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Promoting student welfare and campus safety
Barbara Meehan, Ph.D.
Director, ASU Counseling Services 

At ASU we are committed to the success and well-being of our students. We recognize that during this time of the semester, students may be particularly vulnerable to stress and anxiety related to academic pressures. While most students face life stressors with no significant problems, a small but significant portion of students may experience more serious mental or behavioral health issues as a result of stress.For these students, stress may be more likely to interfere with personal and academic goals. For some, stress may even result in thoughts of self-harm or suicide. As someone who interacts with students on a regular basis, you are in a pivotal position to identify inconsistent behavior that may be of concern. Your expression of concern and empathy can be helpful to a student in distress.

We recognize, especially for those who are not mental health professionals, that it can be difficult to know when to be concerned about a student. Students experiencing stress or a sense of being overwhelmed may exhibit their problems in a variety of ways. While there is no “template” for identifying a concerning student, the following are some warning signs that may indicate a distress or significant emotional concern:

  • Marked nervousness, agitation, or irritability
  • Inappropriately aggressive or abrasive behavior
  • Excessive procrastination and/or poorly prepared work
  • Pattern of infrequent class attendance, little or no work completed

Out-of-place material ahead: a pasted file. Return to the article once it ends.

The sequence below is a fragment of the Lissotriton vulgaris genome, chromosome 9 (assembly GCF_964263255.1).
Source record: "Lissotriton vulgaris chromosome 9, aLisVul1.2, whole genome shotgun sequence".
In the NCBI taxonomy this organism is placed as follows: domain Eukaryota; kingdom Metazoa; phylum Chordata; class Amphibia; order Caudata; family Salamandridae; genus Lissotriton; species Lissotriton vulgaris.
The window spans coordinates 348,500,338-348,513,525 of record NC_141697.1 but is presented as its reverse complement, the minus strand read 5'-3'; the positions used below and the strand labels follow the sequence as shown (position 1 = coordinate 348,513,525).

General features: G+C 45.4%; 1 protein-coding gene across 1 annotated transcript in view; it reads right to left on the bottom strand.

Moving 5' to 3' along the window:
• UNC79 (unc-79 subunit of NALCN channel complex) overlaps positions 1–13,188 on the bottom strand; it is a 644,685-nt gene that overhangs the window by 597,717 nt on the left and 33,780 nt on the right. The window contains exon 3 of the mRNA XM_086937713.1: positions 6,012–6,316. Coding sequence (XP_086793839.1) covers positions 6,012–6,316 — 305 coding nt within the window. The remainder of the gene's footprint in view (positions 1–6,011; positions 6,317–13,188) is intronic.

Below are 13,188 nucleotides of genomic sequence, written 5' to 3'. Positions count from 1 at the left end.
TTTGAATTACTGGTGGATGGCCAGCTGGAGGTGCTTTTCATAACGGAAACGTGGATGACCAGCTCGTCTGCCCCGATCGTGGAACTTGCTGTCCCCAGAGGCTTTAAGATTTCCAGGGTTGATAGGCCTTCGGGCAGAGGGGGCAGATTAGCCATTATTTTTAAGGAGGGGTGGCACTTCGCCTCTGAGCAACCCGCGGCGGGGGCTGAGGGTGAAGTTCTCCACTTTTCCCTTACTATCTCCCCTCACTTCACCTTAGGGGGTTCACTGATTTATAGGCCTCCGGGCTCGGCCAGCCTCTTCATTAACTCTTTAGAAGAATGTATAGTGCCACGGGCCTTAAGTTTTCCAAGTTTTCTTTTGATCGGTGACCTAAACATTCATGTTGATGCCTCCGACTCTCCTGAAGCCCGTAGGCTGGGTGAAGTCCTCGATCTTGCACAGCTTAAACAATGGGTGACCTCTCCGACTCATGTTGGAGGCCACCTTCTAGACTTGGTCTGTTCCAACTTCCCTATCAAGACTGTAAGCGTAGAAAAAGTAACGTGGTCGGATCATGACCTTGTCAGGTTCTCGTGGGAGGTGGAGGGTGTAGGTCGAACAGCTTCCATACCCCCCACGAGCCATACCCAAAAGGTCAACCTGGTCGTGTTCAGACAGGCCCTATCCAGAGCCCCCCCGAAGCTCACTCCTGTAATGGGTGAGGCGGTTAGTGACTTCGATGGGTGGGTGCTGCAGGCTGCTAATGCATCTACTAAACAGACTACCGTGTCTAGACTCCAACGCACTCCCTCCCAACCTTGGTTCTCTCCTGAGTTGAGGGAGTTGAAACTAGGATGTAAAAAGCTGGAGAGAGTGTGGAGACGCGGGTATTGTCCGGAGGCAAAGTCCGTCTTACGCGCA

• Apparent depression or lack of energy
  • Marked change in personal hygiene
  • Withdrawal, indecisiveness and/or confusion
  • Comments (written or verbal) that suggest thoughts about harming oneself, or any threats to another person.
  • Bizarre, alarming statements or evidence that a student is engaging in dangerous behavior

If you find that you are concerned about a student, it is important to know that there are steps you can take and resources available to support you. We encourage you, if possible, to speak directly to the student and express your concern. We also want to you to be aware of, and seek consultation from University resources, such as those listed below. We are here to help!

  • ASU Counseling Services staff is available to provide consultation anytime between 8am-5pm, Monday thru Friday. More information about ASU Counseling Services can be found at
  • The Student Assistance Coordination Committee (SACC) combines the expertise of key campus units to coordinate responses to students in distress and to manage potential critical incidents involving ASU students.The efforts of the SACC team members allow for early response and intervention, collaboration among units to address all contributing factors and concerns, as well as coordinated support to the university community. For more information about the SACC, please visit:
  • For more information about campus safety resources for faculty and staff, please visit:

For emergency situations call the ASU Police Department (911) or EMPACT (dedicated ASU crisis line) at 480-921-1006.

We hope you find this information helpful.If you have any questions please do not hesitate to contact me. Thank you for all of the work you do to support the success and well-being of our students!

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